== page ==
There is much talk about bringing down the cost of battery systems. Less talked about are the other design factors impacting bankability of an energy storage project. Take power electronics as an important example.
What is often forgotten is that battery systems require power electronics to integrate with existing technologies, they each require warranties compatible with the expectations of the utility industry, and these energy storage systems must attract financing.
Unfortunately, there have been some significant failures of battery system installations that employ novel or custom power electronics. These new power electronics are often required to make use of the new storage capacity. The development of the power electronics to charge battery systems (chargers) and to deliver stored energy (inverters) has lagged that of advanced battery technologies. In practice, this means installing specialized chargers and/or inverters alongside energy storage systems incorporating the advanced batteries. As a result, few battery systems have been deployed beyond the demonstration stage as the performance data does not yet support appropriate allocation of risk. As an example, there is a lack of long-term field data, compounded by the novelty of the power electronics, which necessitates that unforeseen negative performance is factored into revenue projections.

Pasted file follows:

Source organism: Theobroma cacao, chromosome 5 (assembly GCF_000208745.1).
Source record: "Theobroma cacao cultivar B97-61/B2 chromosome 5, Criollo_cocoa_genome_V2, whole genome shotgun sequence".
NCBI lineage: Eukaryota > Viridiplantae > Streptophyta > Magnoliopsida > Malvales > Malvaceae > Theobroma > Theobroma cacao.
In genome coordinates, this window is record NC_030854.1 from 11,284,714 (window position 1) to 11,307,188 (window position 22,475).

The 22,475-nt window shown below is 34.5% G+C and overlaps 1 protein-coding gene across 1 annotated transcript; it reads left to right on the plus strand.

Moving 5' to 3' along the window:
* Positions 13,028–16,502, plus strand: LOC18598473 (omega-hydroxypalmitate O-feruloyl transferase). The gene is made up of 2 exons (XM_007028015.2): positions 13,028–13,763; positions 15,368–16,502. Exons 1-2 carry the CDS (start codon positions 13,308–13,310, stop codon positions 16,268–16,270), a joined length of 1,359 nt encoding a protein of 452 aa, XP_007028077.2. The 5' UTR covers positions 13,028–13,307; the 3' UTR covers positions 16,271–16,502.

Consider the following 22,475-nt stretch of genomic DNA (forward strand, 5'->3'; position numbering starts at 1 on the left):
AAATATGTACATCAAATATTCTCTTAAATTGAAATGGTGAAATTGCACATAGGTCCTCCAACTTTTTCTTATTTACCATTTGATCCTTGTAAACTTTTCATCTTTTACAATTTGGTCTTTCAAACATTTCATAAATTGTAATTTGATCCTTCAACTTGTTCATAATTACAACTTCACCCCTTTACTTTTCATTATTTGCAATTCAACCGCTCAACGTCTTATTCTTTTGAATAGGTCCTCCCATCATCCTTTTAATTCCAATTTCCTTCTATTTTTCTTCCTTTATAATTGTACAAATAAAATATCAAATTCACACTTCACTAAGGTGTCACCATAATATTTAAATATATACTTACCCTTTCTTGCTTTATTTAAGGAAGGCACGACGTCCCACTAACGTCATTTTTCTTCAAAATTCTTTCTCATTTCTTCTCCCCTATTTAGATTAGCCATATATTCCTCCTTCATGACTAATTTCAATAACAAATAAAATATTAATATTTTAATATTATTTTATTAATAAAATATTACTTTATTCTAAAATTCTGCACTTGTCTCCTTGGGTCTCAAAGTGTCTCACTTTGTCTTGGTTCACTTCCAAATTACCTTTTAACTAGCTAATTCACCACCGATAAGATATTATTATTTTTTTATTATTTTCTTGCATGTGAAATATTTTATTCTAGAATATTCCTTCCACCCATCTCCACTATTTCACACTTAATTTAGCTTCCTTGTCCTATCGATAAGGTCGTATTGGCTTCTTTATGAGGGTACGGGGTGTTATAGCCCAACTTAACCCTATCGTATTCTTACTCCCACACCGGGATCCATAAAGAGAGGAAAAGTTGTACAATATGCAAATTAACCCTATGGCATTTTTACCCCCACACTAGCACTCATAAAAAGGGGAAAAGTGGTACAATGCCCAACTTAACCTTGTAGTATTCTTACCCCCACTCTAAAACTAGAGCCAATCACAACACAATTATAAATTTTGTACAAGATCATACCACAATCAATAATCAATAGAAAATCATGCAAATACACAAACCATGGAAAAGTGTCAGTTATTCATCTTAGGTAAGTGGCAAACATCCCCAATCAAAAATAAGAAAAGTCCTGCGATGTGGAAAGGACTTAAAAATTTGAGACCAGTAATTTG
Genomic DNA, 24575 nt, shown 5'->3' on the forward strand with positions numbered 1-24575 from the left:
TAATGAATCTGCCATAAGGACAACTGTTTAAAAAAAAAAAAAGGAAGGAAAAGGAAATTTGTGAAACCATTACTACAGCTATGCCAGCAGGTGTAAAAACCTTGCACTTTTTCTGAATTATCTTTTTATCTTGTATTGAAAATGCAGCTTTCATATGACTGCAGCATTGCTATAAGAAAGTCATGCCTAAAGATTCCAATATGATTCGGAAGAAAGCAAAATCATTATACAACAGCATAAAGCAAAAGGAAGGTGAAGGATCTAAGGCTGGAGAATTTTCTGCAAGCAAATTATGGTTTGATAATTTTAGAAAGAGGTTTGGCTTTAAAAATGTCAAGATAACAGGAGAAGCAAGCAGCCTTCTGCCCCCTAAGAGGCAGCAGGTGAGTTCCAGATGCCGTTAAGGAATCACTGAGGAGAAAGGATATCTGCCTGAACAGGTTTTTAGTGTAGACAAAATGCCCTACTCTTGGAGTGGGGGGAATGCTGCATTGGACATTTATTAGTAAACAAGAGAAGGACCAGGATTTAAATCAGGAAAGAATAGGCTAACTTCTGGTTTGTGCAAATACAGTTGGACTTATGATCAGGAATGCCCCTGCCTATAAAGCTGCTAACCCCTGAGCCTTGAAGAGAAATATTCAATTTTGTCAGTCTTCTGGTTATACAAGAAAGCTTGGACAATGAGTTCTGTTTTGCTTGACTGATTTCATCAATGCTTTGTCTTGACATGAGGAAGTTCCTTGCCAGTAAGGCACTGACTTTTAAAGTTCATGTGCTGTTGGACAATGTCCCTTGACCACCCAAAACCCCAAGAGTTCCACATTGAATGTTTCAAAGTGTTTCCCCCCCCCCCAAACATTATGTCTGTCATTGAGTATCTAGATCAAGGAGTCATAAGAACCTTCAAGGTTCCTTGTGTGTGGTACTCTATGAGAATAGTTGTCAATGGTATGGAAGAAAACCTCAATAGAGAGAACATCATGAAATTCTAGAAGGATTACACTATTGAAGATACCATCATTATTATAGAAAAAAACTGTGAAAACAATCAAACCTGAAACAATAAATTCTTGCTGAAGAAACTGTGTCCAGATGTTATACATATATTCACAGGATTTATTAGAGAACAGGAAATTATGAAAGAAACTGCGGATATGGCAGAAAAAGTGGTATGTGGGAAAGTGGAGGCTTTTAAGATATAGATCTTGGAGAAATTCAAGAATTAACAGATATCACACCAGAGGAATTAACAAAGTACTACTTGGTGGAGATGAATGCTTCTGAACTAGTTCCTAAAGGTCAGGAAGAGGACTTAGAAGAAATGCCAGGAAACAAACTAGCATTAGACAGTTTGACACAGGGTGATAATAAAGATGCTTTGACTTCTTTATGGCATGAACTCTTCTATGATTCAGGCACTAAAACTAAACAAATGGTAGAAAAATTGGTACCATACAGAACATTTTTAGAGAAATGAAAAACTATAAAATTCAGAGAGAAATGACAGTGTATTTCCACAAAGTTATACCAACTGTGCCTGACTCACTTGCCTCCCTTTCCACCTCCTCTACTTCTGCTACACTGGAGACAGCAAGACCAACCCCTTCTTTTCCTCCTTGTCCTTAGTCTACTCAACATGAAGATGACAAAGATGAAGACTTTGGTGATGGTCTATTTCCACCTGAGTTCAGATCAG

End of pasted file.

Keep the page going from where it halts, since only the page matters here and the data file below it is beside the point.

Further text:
Advanced battery systems that are compatible with existing power electronics will have a distinct advantage if they can pair the long track record of the power electronics with field data demonstrating reliable and predictable performance of the batteries when they are used together.
Compatibility with existing power electronics is a design constraint which I believe battery system developers should consider when aiming for utility-scale energy storage.